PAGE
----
Towards Wearables and Medical IoT Integration, Interoperability and real-time Analytics
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- Posted in Research and Innovation
The Internet of Things (IoT) is a growing trend in our daily lives, with estimates of 30 billion “things” connected to the internet by 2025. In recent years, the healthcare industry has witnessed a growing interest in creating practical medical care arrangements that help medical clinics and providers find and encourage the patient. In order to provide proper and low latency healthcare, new applications are required to handle the increasing patient’s needs. On the individual and clinical level, traditional healthcare has many issues to overcome. Initially, traditional healthcare services struggle to meet rising population demands for quality care. In traditional healthcare systems, a lack of medical staff leads to delayed diagnosis and treatment. With emerging wireless communication, sensor, and 5G technologies, home care and remote healthcare applications for low, medium, and high-risk patients can be easily implemented. In this context, smart healthcare is used to simplify and improve people’s health care methods.
IoT brings adaptability and comfort in conveying in various conditions for observing and communication. A patient’s body or a hospital or home environment can have embedded sensors and IoT devices that monitor ECG signals, blood pressure, temperature, oxygen saturation, and movement. Smart healthcare uses various data related to an individual’s health status to diagnose diseases. This allows for remote monitoring and continuous follow-up of patients’ medical issues, as well as long-term review of their health records, lowering clinical costs and expanding innovation for patient-driven care rather than medical clinic-driven treatment.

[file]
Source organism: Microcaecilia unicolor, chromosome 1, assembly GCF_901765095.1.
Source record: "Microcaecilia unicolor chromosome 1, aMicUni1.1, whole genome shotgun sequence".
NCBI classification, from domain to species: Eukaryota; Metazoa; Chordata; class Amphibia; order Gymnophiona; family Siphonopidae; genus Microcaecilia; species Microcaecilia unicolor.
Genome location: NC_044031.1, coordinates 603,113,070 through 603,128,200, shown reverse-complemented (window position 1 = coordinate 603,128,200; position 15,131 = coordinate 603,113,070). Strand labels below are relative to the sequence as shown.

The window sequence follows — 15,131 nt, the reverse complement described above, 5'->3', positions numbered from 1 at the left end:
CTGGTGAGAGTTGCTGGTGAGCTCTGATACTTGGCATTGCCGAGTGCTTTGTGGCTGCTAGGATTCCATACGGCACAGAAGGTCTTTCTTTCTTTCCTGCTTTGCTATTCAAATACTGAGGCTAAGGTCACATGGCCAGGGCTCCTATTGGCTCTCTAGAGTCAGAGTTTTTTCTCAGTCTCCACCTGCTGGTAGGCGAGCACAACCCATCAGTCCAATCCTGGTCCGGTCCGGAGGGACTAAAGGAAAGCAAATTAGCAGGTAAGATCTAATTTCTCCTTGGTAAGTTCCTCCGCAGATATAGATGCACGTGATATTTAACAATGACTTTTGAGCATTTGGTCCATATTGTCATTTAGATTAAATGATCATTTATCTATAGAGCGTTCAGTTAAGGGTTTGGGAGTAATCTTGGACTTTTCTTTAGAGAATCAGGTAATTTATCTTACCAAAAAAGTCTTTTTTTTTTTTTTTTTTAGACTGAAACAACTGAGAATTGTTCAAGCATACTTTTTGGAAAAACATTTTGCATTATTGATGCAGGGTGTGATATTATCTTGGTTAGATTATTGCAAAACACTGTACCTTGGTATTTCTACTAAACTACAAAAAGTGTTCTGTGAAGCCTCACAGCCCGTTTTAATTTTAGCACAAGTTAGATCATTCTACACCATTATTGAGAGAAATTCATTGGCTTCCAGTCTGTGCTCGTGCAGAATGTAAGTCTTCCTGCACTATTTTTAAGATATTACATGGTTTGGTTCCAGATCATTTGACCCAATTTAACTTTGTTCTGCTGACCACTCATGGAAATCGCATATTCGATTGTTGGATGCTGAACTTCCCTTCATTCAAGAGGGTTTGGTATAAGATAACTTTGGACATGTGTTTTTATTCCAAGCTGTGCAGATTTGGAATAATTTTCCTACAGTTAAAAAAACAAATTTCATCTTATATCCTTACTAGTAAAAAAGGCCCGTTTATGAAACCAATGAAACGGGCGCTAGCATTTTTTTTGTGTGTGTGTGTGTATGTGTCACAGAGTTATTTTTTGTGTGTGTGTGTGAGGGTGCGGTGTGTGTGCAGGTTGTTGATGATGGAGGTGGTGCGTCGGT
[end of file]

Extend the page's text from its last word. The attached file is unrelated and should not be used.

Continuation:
Wearable technology has come a long way since its inception, and now making waves in almost every domain of our digitally connected life. Figure 1 illustrates the growth and adaptation trend of various wearable technologies.
One of the significant milestones in IoT-based healthcare systems is the integration of the wearable technologies for real-time patient monitoring. With wearables, we mean small electronic and mobile devices, or computers that can be worn on the body, or even invasive versions like micro-chips or smart tattoos. Unlike today’s smartphones and tablets, wearables can provide various monitoring and scanning functions, including biofeedback and other sensory physiological functions like biometry.
The benefits of wearables for E-Health innovation are widely recognized. Personal wearable devices help patients and caregivers better evaluate and manage health and wellness in many contexts. However, some of the practices governing data collection and use for E-Health monitoring have stifled innovation. For example, traditional blood pressure cuffs were used to collect data for years. There was no true, technically validated standard for data capture from cuff-less metres. Earlier cuff-less devices required precise calibration. A new standard would help disparate devices capture, calibrate, measure, assess, transfer, and archive blood pressure data.